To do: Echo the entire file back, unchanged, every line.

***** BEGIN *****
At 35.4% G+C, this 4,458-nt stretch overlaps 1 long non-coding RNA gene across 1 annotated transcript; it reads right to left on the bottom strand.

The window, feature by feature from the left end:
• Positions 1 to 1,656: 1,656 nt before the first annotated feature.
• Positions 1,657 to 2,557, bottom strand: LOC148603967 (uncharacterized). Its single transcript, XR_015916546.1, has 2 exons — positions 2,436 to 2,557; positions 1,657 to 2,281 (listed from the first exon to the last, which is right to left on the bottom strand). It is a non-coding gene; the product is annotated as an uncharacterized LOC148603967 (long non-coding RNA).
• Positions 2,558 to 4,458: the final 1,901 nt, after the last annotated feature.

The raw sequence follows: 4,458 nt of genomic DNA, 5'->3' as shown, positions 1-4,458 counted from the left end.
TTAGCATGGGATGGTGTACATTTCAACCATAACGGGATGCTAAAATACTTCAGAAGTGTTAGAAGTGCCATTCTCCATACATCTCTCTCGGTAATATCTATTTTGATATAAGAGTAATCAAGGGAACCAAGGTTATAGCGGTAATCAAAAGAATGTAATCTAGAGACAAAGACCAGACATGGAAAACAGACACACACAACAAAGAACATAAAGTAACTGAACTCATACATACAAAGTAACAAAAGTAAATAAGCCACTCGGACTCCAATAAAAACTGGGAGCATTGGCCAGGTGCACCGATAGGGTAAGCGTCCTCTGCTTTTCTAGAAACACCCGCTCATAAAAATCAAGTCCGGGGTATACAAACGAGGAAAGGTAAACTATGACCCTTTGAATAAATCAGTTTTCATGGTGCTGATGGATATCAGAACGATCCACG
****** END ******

At 35.4% G+C, this 4,458-nt stretch overlaps 1 long non-coding RNA gene across 1 annotated transcript; it reads right to left on the bottom strand.

The window, feature by feature from the left end:
• Positions 1 to 1,656: 1,656 nt before the first annotated feature.
• Positions 1,657 to 2,557, bottom strand: LOC148603967 (uncharacterized). Its single transcript, XR_015916546.1, has 2 exons — positions 2,436 to 2,557; positions 1,657 to 2,281 (listed from the first exon to the last, which is right to left on the bottom strand). It is a non-coding gene; the product is annotated as an uncharacterized LOC148603967 (long non-coding RNA).
• Positions 2,558 to 4,458: the final 1,901 nt, after the last annotated feature.

The raw sequence follows: 4,458 nt of genomic DNA, 5'->3' as shown, positions 1-4,458 counted from the left end.
TTAGCATGGGATGGTGTACATTTCAACCATAACGGGATGCTAAAATACTTCAGAAGTGTTAGAAGTGCCATTCTCCATACATCTCTCTCGGTAATATCTATTTTGATATAAGAGTAATCAAGGGAACCAAGGTTATAGCGGTAATCAAAAGAATGTAATCTAGAGACAAAGACCAGACATGGAAAACAGACACACACAACAAAGAACATAAAGTAACTGAACTCATACATACAAAGTAACAAAAGTAAATAAGCCACTCGGACTCCAATAAAAACTGGGAGCATTGGCCAGGTGCACCGATAGGGTAAGCGTCCTCTGCTTTTCTAGAAACACCCGCTCATAAAAATCAAGTCCGGGGTATACAAACGAGGAAAGGTAAACTATGACCCTTTGAATAAATCAGTTTTCATGGTGCTGATGGATATCAGAACGATCCACG